Big Trouble in Paradise

Sexy Beast, 2000. Directed by Jonathan Glazer.

Gal Dove relaxes in "Sexy Beast"

Gal Dove relaxes in "Sexy Beast"

“Sexy Beast” opens on a scene of simple, Hockney-like geometry. A square pool. A horizontal white plinth of lounge chair. A male body, roughly rectangular. Many shades of blue. The establishing shot marvels at a near-African sun.

Two overlapping pink hearts, candy-shaped, feature in mosaic at the bottom of the perfect blue pool. These are the kind of hearts that, like tiki torches and umbrella-laden drinks, suddenly look agreeable, even touching, and so deeply right in a tropical setting. Totally tasteless and totally sincere. No impoverished labourers created that mosaic, no: those hearts are made of pure love.

The body looks edible, tenderized, like a slab of medium-rare steak. The slicked-back hair is a glorious honey blond, striped with white. The body is doughy and middle-aged but still lushly beautiful, tanned the ridiculous mahogany of vacationing Englishmen. It is covered only with tiny yellow Speedo briefs. The body can barely rouse itself to deliver a rapturous monologue on its pleasures.

Sun, semi-nudity, solitude. It’s all right there on the surface. A vision of calming hedonism, of gorgeousness in exile on the Costa del Sol. The souped-up reggae of “Peaches” by the Stranglers is a perfect, cheerily insinuating soundtrack.

Gal Dove (Ray Winstone), retired Cockney gang member and burglar, is enjoying an eternal poolside junket in a world without melanoma. Reflecting on a former life in England, he mutters: “It’s a dump. Don’t make me laugh. What a toilet.”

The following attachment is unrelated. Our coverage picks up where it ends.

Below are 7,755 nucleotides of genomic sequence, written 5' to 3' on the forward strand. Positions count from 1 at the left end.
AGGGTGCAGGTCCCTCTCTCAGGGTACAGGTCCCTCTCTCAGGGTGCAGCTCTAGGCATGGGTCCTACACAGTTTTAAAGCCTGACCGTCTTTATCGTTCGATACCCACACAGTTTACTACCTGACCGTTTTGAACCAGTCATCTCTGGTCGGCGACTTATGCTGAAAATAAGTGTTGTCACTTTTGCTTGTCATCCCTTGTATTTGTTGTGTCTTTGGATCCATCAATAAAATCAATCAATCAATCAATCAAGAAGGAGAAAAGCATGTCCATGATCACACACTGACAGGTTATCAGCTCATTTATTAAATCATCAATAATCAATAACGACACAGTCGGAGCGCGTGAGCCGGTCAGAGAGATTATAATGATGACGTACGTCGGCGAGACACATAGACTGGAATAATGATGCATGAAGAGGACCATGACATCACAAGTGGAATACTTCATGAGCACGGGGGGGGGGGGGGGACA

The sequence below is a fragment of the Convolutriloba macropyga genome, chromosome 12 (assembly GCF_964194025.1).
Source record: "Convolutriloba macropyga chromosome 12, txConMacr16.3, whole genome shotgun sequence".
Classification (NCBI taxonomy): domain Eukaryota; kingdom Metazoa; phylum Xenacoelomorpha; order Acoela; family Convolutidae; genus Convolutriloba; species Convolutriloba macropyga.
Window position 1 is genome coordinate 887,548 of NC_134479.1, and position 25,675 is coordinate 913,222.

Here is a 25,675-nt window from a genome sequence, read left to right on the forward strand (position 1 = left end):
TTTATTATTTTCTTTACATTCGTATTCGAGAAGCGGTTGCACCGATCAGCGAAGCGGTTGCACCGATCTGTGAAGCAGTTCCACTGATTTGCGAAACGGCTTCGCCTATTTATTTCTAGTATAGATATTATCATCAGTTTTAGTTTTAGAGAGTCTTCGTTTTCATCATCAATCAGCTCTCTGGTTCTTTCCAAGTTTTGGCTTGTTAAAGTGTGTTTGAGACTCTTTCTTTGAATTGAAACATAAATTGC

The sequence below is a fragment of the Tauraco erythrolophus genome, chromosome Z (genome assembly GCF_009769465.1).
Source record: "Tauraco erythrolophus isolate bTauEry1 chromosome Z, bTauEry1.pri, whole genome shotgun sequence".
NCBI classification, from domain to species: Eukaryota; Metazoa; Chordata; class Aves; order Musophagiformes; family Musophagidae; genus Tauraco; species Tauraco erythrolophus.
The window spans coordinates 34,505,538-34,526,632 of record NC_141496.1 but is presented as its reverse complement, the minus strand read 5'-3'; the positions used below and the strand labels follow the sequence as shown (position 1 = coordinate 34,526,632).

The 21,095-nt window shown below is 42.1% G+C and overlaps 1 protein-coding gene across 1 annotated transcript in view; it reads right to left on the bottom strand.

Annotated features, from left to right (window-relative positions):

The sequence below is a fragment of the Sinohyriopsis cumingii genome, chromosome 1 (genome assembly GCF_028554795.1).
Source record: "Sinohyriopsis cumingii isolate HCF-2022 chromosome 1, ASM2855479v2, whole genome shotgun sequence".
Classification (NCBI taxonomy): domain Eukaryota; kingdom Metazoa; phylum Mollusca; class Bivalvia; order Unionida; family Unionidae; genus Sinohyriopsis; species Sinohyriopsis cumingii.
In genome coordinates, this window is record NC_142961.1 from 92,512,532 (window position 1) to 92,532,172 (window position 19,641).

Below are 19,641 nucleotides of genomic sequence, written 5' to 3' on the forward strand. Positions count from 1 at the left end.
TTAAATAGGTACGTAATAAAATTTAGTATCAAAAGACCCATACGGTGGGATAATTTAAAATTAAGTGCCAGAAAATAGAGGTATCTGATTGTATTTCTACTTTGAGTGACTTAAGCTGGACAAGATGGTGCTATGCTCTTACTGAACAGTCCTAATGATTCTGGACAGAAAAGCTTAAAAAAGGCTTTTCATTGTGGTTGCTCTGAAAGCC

Gal clambers up from his white sun bed to appreciate his existence from a rare perspective of verticality. Suddenly, a massive boulder rolls without explanation down a nearby hill, just clears Gal’s shoulder, and crashes into the perfect square pool, filling it almost completely and breaking the two hearts.

It feels all very Aesop’s Fables, somehow.

David Hockney, "A Bigger Splash".  1967.  London, Tate Gallery.

David Hockney, "A Bigger Splash". 1967. London, Tate Gallery.

That night, news arrives of the immanent descent of criminal middleman Don Logan from London to this Spanish paradise. Gal lives with his beloved wife, former porn actress DeeDee, and two close friends from London, Aitch and Jackie. All wilt with fear at the mention of Logan’s name; his arrival for an overnight visit brings new meaning to the term home invasion.

Logan is played by Ben Kingsley, best known in the title role of Richard Attenborough’s “Gandhi”. Both the casting and the performance are shocking, and here Kingsley brilliantly and easily earns his Oscar nomination for Best Supporting Actor.

Logan turns out to be a swami of ultra-violence, as spare as a shark: a rage-machine in a short-sleeved dress shirt and cheap flannel trousers. His bony, bumpy head, as he sits rigid in the back of a taxi, is bald, still. He is given to paranoid dialogues with the mirror in the dead of night, winding himself up until he literally kicks Gal out of bed. His speech is disturbingly speedy, and he has the habit of repeating the pigtails of sentences with brawling disbelief.

Previous collaborations with Logan in high-line robbery have already earned Gal nine years in prison. Logan, himself under pressure from crime boss Teddy Bass (Ian McShane), has come to recruit the unwilling Gal to empty the safety deposit boxes of a London bank, whose vault is billed as one of the most inaccessible in Europe. (The planned entry is fittingly swank: eight thugs will tunnel through the pool of a Turkish bath adjacent to the bank, creating an underwater ballet of snorkelling and welding gear.)